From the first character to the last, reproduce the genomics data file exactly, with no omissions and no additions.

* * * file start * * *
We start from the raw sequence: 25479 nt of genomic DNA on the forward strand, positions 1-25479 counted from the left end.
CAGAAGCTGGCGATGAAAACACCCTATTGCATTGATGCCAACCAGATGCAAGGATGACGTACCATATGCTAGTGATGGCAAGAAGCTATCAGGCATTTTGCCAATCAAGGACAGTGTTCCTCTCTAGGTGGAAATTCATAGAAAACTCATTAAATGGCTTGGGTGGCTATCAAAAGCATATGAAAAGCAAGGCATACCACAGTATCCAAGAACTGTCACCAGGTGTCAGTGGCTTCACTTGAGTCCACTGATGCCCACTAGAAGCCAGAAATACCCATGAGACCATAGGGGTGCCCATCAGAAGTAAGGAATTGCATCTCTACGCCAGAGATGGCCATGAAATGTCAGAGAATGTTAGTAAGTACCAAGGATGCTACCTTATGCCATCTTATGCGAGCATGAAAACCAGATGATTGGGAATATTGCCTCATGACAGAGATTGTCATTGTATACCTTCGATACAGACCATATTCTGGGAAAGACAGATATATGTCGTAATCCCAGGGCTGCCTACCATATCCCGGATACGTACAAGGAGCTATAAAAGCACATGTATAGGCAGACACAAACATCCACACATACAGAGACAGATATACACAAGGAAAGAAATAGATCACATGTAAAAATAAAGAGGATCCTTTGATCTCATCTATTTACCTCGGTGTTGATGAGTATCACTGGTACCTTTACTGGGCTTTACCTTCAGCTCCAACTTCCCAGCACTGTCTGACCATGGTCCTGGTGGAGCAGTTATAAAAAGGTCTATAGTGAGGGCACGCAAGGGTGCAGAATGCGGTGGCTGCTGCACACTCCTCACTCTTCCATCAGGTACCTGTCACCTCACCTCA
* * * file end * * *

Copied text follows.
We start from the raw sequence: 25479 nt of genomic DNA on the forward strand, positions 1-25479 counted from the left end.
CAGAAGCTGGCGATGAAAACACCCTATTGCATTGATGCCAACCAGATGCAAGGATGACGTACCATATGCTAGTGATGGCAAGAAGCTATCAGGCATTTTGCCAATCAAGGACAGTGTTCCTCTCTAGGTGGAAATTCATAGAAAACTCATTAAATGGCTTGGGTGGCTATCAAAAGCATATGAAAAGCAAGGCATACCACAGTATCCAAGAACTGTCACCAGGTGTCAGTGGCTTCACTTGAGTCCACTGATGCCCACTAGAAGCCAGAAATACCCATGAGACCATAGGGGTGCCCATCAGAAGTAAGGAATTGCATCTCTACGCCAGAGATGGCCATGAAATGTCAGAGAATGTTAGTAAGTACCAAGGATGCTACCTTATGCCATCTTATGCGAGCATGAAAACCAGATGATTGGGAATATTGCCTCATGACAGAGATTGTCATTGTATACCTTCGATACAGACCATATTCTGGGAAAGACAGATATATGTCGTAATCCCAGGGCTGCCTACCATATCCCGGATACGTACAAGGAGCTATAAAAGCACATGTATAGGCAGACACAAACATCCACACATACAGAGACAGATATACACAAGGAAAGAAATAGATCACATGTAAAAATAAAGAGGATCCTTTGATCTCATCTATTTACCTCGGTGTTGATGAGTATCACTGGTACCTTTACTGGGCTTTACCTTCAGCTCCAACTTCCCAGCACTGTCTGACCATGGTCCTGGTGGAGCAGTTATAAAAAGGTCTATAGTGAGGGCACGCAAGGGTGCAGAATGCGGTGGCTGCTGCACACTCCTCACTCTTCCATCAGGTACCTGTCACCTCACCTCA